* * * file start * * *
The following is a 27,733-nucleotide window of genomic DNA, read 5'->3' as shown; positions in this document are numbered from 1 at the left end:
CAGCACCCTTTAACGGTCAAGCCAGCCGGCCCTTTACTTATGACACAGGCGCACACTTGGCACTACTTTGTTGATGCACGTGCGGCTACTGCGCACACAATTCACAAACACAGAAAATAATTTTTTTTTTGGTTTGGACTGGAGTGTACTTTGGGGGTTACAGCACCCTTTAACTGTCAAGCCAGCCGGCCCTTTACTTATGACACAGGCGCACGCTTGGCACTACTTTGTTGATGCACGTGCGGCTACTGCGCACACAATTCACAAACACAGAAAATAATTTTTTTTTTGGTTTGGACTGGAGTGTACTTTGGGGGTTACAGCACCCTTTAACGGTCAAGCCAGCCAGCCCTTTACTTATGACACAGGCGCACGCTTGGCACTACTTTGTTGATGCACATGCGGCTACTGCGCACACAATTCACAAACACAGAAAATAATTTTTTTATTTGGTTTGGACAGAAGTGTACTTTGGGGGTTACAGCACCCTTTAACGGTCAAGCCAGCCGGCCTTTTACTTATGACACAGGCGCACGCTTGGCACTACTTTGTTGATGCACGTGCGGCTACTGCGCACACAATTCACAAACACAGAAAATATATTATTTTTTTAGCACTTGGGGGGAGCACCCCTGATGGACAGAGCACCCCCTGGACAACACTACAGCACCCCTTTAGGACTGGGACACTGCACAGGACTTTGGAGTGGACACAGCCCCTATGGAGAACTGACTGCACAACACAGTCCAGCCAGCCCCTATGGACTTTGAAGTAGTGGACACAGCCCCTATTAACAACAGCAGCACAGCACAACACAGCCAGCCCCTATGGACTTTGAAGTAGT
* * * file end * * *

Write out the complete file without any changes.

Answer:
The following is a 27,733-nucleotide window of genomic DNA, read 5'->3' as shown; positions in this document are numbered from 1 at the left end:
CAGCACCCTTTAACGGTCAAGCCAGCCGGCCCTTTACTTATGACACAGGCGCACACTTGGCACTACTTTGTTGATGCACGTGCGGCTACTGCGCACACAATTCACAAACACAGAAAATAATTTTTTTTTTGGTTTGGACTGGAGTGTACTTTGGGGGTTACAGCACCCTTTAACTGTCAAGCCAGCCGGCCCTTTACTTATGACACAGGCGCACGCTTGGCACTACTTTGTTGATGCACGTGCGGCTACTGCGCACACAATTCACAAACACAGAAAATAATTTTTTTTTTGGTTTGGACTGGAGTGTACTTTGGGGGTTACAGCACCCTTTAACGGTCAAGCCAGCCAGCCCTTTACTTATGACACAGGCGCACGCTTGGCACTACTTTGTTGATGCACATGCGGCTACTGCGCACACAATTCACAAACACAGAAAATAATTTTTTTATTTGGTTTGGACAGAAGTGTACTTTGGGGGTTACAGCACCCTTTAACGGTCAAGCCAGCCGGCCTTTTACTTATGACACAGGCGCACGCTTGGCACTACTTTGTTGATGCACGTGCGGCTACTGCGCACACAATTCACAAACACAGAAAATATATTATTTTTTTAGCACTTGGGGGGAGCACCCCTGATGGACAGAGCACCCCCTGGACAACACTACAGCACCCCTTTAGGACTGGGACACTGCACAGGACTTTGGAGTGGACACAGCCCCTATGGAGAACTGACTGCACAACACAGTCCAGCCAGCCCCTATGGACTTTGAAGTAGTGGACACAGCCCCTATTAACAACAGCAGCACAGCACAACACAGCCAGCCCCTATGGACTTTGAAGTAGT